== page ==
In the early 1970s, when the Vietnam War was winding down, I was ordered from my Depot Level Maintenance Mechanic Job in the US Army to a place far away in Bindlach, Germany where I was assigned to Bravo Troop, I/2nd Armored Calvary Regiment (Border Patrol).

At the time all I thought was that going to Germany would be one ‘awesome experience'. Little did I know how it would shape my life forever! Bravo Troop was a US Army Calvary Unit with the sole mission of identifying when the Soviet Union (known as Russia today) and their Eastern Block Partners were coming across the border. At the time, I had no idea why was I sent to this peaceful place as a Maintenance Mechanic to maintain Personnel Carriers and M551 Sheridan Tanks.


I was, what we called at the "tip of the spear", I had no idea my training and experience in maintaining a high level of Equipment Reliability for the US Army would establish my Maintenance foundation for the rest of my life. While in the US Army Maintenance School some very clear principles were taught to me that I have carried with me through the rest of my life.

1. Effective Preventive Maintenance Procedures and following a tight compliance window to execute must be followed if you expect certain results.

2. Having and following good repair procedures was critical. I wondered why we had very few spare parts available and yet equipment reliability was high. Oil analysis of our engines and transmissions allowed us time to order a new engine or transmission far enough in advances before our key assets (M551 Sheridan Tank) failed. I think back now about and understanding the P-F Curve and Condition Monitoring was a key element to our success.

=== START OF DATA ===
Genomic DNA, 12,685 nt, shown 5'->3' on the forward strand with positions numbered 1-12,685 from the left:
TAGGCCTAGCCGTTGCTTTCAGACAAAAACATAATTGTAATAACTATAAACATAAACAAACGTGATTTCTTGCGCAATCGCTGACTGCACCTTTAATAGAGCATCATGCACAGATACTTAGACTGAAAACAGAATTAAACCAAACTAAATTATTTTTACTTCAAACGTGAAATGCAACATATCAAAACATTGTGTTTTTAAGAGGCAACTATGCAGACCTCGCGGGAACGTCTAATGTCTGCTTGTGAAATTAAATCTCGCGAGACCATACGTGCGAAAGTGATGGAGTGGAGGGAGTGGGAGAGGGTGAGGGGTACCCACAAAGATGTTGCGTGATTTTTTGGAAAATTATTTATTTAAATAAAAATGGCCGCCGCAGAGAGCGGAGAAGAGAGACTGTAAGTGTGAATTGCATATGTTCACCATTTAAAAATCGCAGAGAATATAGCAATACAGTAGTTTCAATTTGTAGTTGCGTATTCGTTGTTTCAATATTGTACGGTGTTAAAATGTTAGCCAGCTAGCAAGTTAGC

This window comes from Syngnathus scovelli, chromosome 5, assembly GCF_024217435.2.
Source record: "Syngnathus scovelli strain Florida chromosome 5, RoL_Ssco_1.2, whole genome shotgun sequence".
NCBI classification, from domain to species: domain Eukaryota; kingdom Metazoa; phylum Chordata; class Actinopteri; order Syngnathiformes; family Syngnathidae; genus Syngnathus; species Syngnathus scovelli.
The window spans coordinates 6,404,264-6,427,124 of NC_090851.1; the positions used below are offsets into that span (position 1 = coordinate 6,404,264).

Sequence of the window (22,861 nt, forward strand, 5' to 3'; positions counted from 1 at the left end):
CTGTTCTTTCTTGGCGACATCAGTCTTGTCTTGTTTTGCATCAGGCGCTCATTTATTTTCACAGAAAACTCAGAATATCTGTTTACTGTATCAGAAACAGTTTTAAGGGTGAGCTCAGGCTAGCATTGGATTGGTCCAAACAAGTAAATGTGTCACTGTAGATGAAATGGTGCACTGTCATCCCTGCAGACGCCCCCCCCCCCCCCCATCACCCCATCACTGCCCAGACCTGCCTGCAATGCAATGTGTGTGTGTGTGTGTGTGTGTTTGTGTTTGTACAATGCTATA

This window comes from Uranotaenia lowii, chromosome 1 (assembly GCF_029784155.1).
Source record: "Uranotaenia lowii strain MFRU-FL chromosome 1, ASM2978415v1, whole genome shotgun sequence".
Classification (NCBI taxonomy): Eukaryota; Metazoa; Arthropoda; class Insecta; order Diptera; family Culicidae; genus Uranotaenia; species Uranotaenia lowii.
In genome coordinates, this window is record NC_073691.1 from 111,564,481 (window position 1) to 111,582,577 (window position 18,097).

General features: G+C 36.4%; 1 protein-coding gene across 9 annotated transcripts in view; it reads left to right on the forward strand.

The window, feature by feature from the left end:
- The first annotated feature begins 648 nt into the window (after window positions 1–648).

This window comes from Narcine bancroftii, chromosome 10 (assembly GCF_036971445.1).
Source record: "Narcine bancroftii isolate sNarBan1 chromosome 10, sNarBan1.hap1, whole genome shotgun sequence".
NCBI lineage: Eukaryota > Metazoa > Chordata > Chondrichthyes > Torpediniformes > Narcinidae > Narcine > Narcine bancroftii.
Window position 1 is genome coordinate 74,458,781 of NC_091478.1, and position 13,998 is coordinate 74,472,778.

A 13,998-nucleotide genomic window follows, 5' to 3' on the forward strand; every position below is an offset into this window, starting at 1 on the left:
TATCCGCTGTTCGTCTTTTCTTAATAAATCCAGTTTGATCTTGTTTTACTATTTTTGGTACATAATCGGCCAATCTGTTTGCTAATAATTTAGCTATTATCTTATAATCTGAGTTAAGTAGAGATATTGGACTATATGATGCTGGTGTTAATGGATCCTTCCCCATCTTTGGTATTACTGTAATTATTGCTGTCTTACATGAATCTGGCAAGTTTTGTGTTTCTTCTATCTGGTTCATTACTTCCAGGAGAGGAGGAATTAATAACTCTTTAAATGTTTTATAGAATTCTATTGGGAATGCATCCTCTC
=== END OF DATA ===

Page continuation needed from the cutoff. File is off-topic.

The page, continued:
3. Having the discipline to not question known best maintenance practices was also a critical principle I learned and it stuck with me to this day.

Our tanks could be on patrol, maneuvers, or other assignments for as long as 90 days without stop and never fail. Following known best practices in Condition Monitoring was critical to high equipment reliability. When oil analysis detected a defect we knew we had to wait three weeks for a replacement engine or transmission to arrive, upon arrival neither rain or snow stopped us from replacing it to a specified standard. Our motor sergeant and platoon leader would identify a time and location when a motor or transmission would be replaced and our job was to be on time and execute the change out to a specific standard (30 minutes of less). Discipline was the key to our success.
Today, many people think discipline has a negative connotation in the work place, I disagree. If the equipment must run when it is expected to run then discipline is a requirement and not an option. If consequences of a failure are high then there is only one option: to follow the basic principles of Maintenance: "to maintain, keep in existing condition"
Based on my experiences, my recommendations are simple:

  • Go back to following the basics principles of maintenance,
  • Have discipline in order to be successful,
  • Following Effective Procedures is critical to optimal reliability,
  • Do not question good data.

Maintenance is not a process to be taken lightly. If you expect specific results insure your maintenance process is in place and followed. It is easier to change a process than trying to change the way people think. If you want maintenance to provide the results management is expecting then it is time to focus on the end result, maintainability equals optimal reliability.

If you have questions or comments send them to me at

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